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By Susan Cornwell and Makini Brice WASHINGTON (Reuters) –U.S. Senate Democrats and Republicans sought to reach an agreement on Thursday to avert a debt crisis after Democrats showed openness to a Republican offer to allow an extension of the federal debt ceiling into December.

Democrats called off a Wednesday afternoon vote after the Senate’s top Republican, Mitch McConnell, floated the plan that would buy a couple of months to resolve the issue.

But a deal could just kick the can down the road until December, when Congress also faces a deadline for funding the government. Democrats also want to pass two massive spending bills that make up much of President Joe Biden’s domestic agenda in the coming weeks.

Senator Dick Durbin, the chamber’s No. 2 Democrat, welcomed McConnell’s offer, saying it would provide additional time for Democrats to reach an internal agreement on Biden’s multitrillion-dollar social policy package and to pass a $1 trillion bipartisan infrastructure bill.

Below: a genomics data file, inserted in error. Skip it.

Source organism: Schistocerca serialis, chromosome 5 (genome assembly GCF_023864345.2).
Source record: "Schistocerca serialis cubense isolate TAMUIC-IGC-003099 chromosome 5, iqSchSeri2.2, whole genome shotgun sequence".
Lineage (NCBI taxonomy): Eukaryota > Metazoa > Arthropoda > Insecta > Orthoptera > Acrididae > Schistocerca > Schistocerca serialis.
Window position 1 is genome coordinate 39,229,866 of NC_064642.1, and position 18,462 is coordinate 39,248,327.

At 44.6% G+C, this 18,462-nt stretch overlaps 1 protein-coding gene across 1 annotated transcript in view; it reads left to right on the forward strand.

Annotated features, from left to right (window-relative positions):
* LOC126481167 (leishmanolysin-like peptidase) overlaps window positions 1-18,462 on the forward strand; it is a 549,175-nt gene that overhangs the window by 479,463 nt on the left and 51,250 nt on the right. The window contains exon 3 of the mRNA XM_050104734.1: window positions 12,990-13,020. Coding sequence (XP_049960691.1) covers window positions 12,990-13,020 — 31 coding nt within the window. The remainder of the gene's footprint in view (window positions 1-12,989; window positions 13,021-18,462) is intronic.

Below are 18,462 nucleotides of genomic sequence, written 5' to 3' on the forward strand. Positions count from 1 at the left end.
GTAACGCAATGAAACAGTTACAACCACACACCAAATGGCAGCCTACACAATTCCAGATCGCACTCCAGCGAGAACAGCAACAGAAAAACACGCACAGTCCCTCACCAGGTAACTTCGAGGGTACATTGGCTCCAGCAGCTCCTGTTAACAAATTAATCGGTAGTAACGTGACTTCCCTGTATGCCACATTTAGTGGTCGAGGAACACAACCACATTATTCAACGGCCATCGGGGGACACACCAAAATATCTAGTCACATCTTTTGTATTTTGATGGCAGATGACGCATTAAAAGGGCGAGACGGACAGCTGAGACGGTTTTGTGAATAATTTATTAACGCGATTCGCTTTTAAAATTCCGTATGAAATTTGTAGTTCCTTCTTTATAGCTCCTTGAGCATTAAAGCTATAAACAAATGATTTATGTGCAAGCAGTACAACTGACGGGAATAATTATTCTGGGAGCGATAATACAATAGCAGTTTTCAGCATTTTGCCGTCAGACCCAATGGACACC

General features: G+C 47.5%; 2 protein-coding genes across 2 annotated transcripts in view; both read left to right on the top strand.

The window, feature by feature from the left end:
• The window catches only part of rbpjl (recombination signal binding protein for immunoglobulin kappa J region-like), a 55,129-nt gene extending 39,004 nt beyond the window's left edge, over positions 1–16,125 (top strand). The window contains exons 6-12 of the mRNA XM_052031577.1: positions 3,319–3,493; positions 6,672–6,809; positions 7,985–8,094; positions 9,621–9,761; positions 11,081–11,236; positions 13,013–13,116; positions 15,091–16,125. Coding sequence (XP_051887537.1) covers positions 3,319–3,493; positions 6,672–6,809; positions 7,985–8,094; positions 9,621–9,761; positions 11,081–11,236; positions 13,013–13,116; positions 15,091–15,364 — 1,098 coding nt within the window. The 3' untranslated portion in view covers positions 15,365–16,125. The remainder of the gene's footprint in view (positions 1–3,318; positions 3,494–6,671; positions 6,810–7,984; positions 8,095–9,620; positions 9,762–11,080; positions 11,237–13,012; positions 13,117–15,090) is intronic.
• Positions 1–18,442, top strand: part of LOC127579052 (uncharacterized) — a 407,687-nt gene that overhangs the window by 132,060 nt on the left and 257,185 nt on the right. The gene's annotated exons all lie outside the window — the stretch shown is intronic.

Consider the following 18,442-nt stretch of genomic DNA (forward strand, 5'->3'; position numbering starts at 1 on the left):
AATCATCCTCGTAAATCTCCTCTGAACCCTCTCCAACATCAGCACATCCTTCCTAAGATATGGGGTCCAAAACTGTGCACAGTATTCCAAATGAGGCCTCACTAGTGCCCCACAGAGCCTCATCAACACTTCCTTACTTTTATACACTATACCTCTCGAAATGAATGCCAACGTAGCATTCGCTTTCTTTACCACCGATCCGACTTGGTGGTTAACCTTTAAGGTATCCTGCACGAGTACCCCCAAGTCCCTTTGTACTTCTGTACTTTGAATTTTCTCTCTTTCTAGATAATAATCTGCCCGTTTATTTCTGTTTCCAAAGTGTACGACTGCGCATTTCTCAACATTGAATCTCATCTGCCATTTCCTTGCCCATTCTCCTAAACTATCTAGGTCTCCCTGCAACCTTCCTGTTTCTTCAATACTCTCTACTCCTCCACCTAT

“It was a reckless and irresponsible strategy which Senator McConnell finally realized,” Durbin told CNN. “So, he’s extended the debt ceiling till December. It still is not resolved as it should be.”

Without congressional action to raise the $28.4 trillion debt limit, the Treasury Department has forecast that it will run out of ways to pay all of its bills by Oct. 18. Republicans have blocked Democratic efforts to bring up legislation to suspend the cap.

McConnell suggested passing legislation to raise the debt limit by a fixed dollar amount, which he did not specify, until December.

That offer triggered hours of behind-the-scenes negotiations between the two sides than ran late into the night.

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